Tuesday, April 14, 2015

Tuesday Tech Tip: Using Schoology for Formative Assessment (Part 1)

We're hearing quite a bit of assessment talk these days, and with PARCC and SBAC happening across the nation, almost all of that talk surrounds summative assessment.  While summative assessment has its place (especially in the area of school, district, or state accountability), formative assessment is one of the most powerful tools teachers have when it comes to impacting student learning (Black, Paul, and Dylan Wiliam. Inside the black box: Raising standards through classroom assessment. Granada Learning, 1998).

Much of what we do in the classroom can be used either formatively or summatively, but according to Atkin, Black, & Coffey (2001), formative assessments specifically help address 3 questions for learners:
  1. Where am I going? 
  2. Where am I now? 
  3. How can I close the gap?  
In today's blog post, we're going to look at how Schoology can help us with that first question (subsequent blog posts will focus on the other two questions).

Where Am I Going?  Using Custom Learning Objectives

Critical to the formative assessment process is a clear understanding of learning targets -- and "clear" means in student-friendly language. Your best bet for student-friendly objectives or targets is to create your own in Schoology. (See Schoology's help article on how to create custom learning outcomes).

Once you have created your own (or used existing standards), you can tie those to rubrics, assignments, discussion board responses, and assessment questions,   You can also create criteria on the fly in rubrics, but those won't be tracked for student progress.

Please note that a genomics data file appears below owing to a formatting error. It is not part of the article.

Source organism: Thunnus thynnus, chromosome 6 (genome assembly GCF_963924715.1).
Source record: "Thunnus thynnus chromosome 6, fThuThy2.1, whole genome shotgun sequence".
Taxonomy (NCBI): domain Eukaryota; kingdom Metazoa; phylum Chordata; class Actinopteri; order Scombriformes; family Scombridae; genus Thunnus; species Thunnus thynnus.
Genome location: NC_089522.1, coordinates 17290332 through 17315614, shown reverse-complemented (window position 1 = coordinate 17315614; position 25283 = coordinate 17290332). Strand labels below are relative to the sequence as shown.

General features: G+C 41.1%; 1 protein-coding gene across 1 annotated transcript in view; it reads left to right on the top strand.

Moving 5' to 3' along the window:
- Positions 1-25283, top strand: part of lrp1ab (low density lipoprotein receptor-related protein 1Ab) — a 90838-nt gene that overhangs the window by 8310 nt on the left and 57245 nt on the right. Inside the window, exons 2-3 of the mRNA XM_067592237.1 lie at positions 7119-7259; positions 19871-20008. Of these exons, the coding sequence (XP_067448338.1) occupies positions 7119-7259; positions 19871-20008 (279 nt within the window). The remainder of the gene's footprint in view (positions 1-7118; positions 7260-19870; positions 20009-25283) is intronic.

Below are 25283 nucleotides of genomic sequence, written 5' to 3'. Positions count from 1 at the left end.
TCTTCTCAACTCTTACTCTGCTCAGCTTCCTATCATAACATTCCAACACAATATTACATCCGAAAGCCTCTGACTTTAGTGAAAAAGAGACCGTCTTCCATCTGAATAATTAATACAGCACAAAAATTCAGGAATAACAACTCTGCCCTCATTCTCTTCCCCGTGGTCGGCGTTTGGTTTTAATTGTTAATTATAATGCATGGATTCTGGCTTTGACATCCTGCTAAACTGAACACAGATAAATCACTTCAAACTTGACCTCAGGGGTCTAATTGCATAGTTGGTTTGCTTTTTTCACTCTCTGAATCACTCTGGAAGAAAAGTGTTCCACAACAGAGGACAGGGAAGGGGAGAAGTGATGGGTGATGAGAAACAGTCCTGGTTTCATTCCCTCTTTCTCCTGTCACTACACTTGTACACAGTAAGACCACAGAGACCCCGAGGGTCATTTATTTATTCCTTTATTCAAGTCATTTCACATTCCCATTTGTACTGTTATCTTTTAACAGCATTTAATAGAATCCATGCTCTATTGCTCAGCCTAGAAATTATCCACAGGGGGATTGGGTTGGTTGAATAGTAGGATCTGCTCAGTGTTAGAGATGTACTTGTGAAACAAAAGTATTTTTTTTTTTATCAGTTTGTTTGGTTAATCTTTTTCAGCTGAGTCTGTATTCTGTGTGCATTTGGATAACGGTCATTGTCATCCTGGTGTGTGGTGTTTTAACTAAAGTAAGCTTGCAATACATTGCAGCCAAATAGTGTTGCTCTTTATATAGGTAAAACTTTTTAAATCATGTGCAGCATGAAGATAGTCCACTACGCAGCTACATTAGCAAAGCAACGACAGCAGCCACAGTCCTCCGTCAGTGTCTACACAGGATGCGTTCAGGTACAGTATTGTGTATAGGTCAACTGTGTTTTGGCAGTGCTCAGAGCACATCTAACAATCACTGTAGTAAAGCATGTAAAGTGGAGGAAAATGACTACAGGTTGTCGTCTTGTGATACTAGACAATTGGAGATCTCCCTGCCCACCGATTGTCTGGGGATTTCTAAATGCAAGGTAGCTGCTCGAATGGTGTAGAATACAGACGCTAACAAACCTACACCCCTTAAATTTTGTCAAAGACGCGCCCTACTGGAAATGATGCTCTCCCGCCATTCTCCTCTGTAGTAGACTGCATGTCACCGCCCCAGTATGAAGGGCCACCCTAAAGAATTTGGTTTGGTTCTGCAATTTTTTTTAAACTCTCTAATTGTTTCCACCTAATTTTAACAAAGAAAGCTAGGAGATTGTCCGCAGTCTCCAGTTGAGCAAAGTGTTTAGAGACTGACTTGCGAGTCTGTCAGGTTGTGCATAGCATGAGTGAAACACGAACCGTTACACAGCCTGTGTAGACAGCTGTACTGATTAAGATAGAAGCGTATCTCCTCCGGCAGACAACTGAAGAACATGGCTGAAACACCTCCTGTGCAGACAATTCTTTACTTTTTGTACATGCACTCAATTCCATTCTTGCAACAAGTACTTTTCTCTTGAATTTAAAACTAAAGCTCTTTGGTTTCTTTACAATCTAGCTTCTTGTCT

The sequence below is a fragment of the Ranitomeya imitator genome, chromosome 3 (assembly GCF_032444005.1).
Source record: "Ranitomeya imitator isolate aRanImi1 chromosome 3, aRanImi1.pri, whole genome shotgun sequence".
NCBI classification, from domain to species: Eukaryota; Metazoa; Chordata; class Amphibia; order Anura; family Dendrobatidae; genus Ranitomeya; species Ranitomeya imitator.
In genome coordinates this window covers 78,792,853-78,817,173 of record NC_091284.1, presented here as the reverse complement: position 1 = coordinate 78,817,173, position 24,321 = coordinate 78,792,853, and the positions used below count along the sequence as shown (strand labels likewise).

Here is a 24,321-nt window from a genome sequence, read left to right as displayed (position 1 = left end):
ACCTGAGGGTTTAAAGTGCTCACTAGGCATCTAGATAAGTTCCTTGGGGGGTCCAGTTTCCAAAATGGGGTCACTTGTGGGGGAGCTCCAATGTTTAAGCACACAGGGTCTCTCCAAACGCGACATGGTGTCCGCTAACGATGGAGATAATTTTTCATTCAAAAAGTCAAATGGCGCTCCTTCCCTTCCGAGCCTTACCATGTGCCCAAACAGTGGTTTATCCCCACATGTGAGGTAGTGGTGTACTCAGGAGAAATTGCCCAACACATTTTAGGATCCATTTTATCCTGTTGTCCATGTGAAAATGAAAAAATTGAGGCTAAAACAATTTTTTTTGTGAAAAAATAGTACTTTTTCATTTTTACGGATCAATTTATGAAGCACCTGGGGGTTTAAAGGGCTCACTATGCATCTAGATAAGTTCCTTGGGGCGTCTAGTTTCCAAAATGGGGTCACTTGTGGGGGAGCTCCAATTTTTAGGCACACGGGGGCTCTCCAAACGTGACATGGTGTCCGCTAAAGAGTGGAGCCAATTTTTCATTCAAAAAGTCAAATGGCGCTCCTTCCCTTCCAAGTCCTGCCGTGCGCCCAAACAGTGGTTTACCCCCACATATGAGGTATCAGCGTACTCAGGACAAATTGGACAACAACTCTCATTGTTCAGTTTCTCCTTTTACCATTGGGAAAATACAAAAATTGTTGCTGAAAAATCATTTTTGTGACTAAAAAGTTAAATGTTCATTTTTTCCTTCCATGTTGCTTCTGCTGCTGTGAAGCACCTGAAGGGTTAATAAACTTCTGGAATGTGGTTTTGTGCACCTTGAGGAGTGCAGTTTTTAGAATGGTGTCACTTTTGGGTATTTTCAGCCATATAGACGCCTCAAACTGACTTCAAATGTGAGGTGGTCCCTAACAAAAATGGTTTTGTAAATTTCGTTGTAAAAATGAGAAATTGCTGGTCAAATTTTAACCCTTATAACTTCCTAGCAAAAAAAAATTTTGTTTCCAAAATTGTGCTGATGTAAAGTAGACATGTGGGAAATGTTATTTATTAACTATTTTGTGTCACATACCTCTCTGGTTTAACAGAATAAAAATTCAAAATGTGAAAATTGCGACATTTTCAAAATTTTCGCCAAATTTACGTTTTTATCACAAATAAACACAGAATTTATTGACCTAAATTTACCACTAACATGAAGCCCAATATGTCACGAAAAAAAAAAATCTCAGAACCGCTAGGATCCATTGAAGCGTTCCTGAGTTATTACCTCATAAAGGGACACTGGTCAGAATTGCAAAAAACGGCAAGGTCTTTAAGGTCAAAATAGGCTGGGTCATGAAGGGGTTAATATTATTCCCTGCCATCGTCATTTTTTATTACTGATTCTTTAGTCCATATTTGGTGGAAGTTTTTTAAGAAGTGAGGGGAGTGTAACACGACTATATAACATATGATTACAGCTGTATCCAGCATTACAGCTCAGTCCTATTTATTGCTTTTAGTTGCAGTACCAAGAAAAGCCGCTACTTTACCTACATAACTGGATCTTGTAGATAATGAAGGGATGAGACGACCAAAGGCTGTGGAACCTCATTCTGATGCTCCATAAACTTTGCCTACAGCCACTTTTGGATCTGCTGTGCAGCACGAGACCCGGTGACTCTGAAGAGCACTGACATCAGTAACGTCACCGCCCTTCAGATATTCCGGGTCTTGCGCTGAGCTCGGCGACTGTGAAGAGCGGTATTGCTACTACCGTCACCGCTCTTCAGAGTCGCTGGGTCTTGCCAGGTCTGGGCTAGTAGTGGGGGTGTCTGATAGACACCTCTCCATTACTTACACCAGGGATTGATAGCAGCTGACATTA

Additionally, if you have an existing document with learning objectives in something like a Google Doc, a PDF in Google Drive, or a Word document, you can always embed the document or upload the file for students to access.

Where Am I Going?  Providing Exemplars

In addition to providing students with clear learning targets, providing examples of high level work also helps students understand where they are going.  Schoology is very flexible in terms of what you can upload and embed, and remember that something doesn't have to exist digitally to be shared digitally.  If you have something 3 dimensional or in hard copy, use a mobile device to capture it.  Anything captured can then be shared for students to access.

Here are just a few suggestions for sharing exemplars:
  • Create a Collection in Personal resources to save student exemplars from year to year (and share that Collection with your PLC or grade level team if you are all contributing examples or use a folder in a Group).  You can then add those to any course or course folder to show students.
  • Create a Media Album in your course or group for sharing student exemplars (this is especially effective for images or video content).  Add notes or captions about each exemplar to give more detail (or ask students to add their own comments about the examples).
  • Create a page in a course or group to embed multiple web-based projects or examples (e.g. Prezi, ThingLink, WeVideo, etc.).  This allows you to put several examples on a single page with space for commentary, if needed.
  • Grab a snippet or a paragraph via screen cap of submitted assignments in Schoology's Document Viewer.  You can either take a screen cap with annotations included or turn them off.  Either way, taking a screen cap means that you can grab the part you want without also revealing a student name.
  • Create a Discussion Board for exemplars (which can contain embedded content or uploaded files) and encourage student reflection on what makes something an exemplar.
When using formative assessments with students, regardless of the medium, be sure to start with that first question: where are they going?  Schoology can help both you and your students address that question for learning.


Atkin, J. M., Black, P., & Coffey, J. (2001). Classroom assessment and the national science standards. Washington, DC: National Academies Press.

Black, Paul, and Dylan Wiliam. Inside the black box: Raising standards through classroom assessment. Granada Learning, 1998.

Chappius, Steven, and Chappius, Jan. "The Best Value in Formative Assessment - ASCD." 2010. 14 Apr. 2015 <http://www.ascd.org/publications/educational-leadership/dec07/vol65/num04/The-Best-Value-in-Formative-Assessment.aspx>

Moss, Connie M., and Susan M. Brookhart. "Lay of the Land." Advancing Formative Assessment in Every Classroom a Guide for Instructional Leaders. Alexandria, Va.: Association for Supervision and Curriculum Development, 2009.

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